Wednesday, December 06, 2006

Do They Get Their Money Back?

Recently, like a week ago, I heard on the radio that the FDA is going to lift their near 20 year ban on silicone-gel breast implants. Seems that in all that time nobody was ever really able to prove conclusively that anyone's getting sick was directly attributable to the prosthesis, and I assume not in a "shadow of doubt" way that you would have to prove it in court. It would seem likely that at this point even if there really was strong, but not conclusive evidence they would have left the ban in place.

I mean, you've already put them out of the boob business, so why take chances.

Interestingly, when many of these cases did go to court, both as individual and as class action suits it was in civil court. So there wasn't a "shadow of doubt" rule in place there either, but rather a preponderance of the evidence. I guess not so surprisingly many, many people managed to convince a jury that various illnesses were in fact directly attributable to the prosthesis.

So, my question is: now that the federal government is on record as saying that we must have been over-excited or something, can Dow have their money back?

Really, it seems that in a lot of cases where science is being weighed by a jury that we have made a tremendous mistake structurally. Having a panel of disinterested lay-people judge competing arguments about esoteric science is just stupid. First off, one would assume that in almost all cases there is a predisposition for the jury to give the suffering person the money regardless of the evidence. Second, there just isn't time to bring people without the specialized knowledge up to speed on some niche specialty. Something that probably requires post-graduate work to master, and in many cases I would wager something more than average high school competency to comprehend.

More than that though is that in the end it likely isn't about the science at all. It is a sales job. Whichever attorney or expert sells their theory better wins. There isn't a whole lot of room for "truth" between the competitive sales pitches. Don't even get me started about a case in which the truth is someplace in between the complainant and the respondent.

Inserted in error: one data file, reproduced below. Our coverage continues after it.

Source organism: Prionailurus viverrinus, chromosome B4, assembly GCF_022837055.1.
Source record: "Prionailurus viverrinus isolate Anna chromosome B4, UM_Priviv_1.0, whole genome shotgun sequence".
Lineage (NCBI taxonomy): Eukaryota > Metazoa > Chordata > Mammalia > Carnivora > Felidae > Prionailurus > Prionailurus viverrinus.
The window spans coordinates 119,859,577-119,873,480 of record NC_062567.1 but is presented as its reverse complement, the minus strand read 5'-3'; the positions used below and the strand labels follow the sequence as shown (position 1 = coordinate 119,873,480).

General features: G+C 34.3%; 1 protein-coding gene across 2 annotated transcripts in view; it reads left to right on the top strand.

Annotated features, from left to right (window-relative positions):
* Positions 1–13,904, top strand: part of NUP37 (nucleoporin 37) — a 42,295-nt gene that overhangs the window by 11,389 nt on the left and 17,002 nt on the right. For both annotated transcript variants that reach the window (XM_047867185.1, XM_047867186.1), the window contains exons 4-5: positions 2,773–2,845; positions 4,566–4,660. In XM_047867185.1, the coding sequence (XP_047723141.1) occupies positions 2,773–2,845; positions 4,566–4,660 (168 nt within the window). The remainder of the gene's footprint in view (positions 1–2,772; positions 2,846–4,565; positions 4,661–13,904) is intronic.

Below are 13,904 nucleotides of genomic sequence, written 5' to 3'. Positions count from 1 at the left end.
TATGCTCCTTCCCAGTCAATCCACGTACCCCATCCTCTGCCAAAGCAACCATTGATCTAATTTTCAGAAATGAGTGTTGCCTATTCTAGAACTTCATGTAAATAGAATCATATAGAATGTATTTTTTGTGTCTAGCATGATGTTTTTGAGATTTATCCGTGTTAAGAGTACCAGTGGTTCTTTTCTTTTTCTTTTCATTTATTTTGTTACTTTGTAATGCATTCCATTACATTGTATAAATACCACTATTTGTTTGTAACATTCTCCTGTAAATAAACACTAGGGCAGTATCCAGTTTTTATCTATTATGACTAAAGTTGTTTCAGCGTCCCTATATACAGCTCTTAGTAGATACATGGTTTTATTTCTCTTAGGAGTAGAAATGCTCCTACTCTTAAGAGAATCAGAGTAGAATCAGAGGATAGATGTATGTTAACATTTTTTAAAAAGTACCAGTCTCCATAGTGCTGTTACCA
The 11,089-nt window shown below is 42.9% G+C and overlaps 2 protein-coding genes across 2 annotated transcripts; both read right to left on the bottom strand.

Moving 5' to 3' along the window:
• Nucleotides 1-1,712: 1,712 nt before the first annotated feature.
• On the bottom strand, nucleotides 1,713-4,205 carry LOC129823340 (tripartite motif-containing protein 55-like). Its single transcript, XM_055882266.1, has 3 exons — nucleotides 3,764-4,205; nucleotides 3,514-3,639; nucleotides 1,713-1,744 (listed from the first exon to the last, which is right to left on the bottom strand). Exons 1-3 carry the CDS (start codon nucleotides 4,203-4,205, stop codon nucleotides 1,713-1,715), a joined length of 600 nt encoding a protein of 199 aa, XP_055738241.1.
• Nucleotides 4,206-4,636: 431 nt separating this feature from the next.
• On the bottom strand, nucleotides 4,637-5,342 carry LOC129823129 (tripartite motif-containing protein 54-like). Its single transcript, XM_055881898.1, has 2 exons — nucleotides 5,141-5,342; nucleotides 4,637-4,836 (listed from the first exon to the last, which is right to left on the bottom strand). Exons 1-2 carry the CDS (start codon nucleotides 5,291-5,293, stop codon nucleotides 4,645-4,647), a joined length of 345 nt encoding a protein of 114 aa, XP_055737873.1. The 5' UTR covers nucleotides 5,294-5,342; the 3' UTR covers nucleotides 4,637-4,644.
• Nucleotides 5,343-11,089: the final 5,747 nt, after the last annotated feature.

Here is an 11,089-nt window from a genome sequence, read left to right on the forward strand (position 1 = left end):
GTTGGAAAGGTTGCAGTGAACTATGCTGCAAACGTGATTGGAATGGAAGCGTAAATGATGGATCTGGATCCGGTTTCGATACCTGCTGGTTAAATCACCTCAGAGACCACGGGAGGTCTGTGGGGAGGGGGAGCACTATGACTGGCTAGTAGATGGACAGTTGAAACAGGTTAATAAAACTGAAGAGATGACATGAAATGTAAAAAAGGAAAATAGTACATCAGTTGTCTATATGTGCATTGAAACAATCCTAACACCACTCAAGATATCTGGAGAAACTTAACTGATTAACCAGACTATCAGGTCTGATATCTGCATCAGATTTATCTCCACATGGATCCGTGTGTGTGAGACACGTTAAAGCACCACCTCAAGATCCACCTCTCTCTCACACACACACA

On top of the sales angle is the profit motive. The complaining attorneys need not care that they are right, they just really have to want to win. Experts need not actually have proof of what they are trying to sell, they just need a good pitch, and it is in their financial best interest to be effective, as an effective expert can expect future gigs. Nobody wants to hire someone who is right, but can't win.

Is it possible there should be a pretrial process for scientific issues which are going to be open to interpretation? Something the attorneys and judge participate in that includes recognized experts in the field and peer review. No experts hired by either side, but people there to speak for the truth, on the government dime, who are all irrefutable experts in the eyes of their peers. The scientific arguments would be made in this pretrial environment and then the judge would prepare an unbiased finding of fact which either side could decide to present to the jury or not. This way, there can still be litigation if the sides disagree, especially in the case where the actual scientific finding is murky. But at least we wouldn't be depending on the jury to arbitrate a scientific finding.

Something such as the jury's findings that silicone breast implants make people sick. Someone with a specialty would have to prove it, and I don't mean in a courtroom, I mean in a lab or a clinic.

I guess even the panel of experts could be wrong. Science sometimes blind alleys over what seems to be a good idea at the time. But at least in that case we would be able to have some confidence that they were supposed to be right in the first place. Looking back, I don't think anyone could make an argument that the jurors in the Dow cases carried any expectation with them that they would make the correct scientific conclusion. That we repeatedly put people in this position and repeatedly rely on these decisions to determine the fate of an individual or a company is embarrassing.

Though I don't think anyone that got the money at the time is embarrassed. The story I heard on the radio didn't include any interviews with complainants, attorneys, or experts from the winning side of the cases. Next slow news day someone at Frontline ought to look up those people and have them account for themselves. They all made quite a bit of money suing these people and asserting that their product was the cause of many terrible things. In the view that there really is no credible evidence, at the very least they ought to be made to account for themselves.

I know what they would say though: "nobody proved the implants didn't make the people sick."

But that's not really how our system is supposed to work is it?

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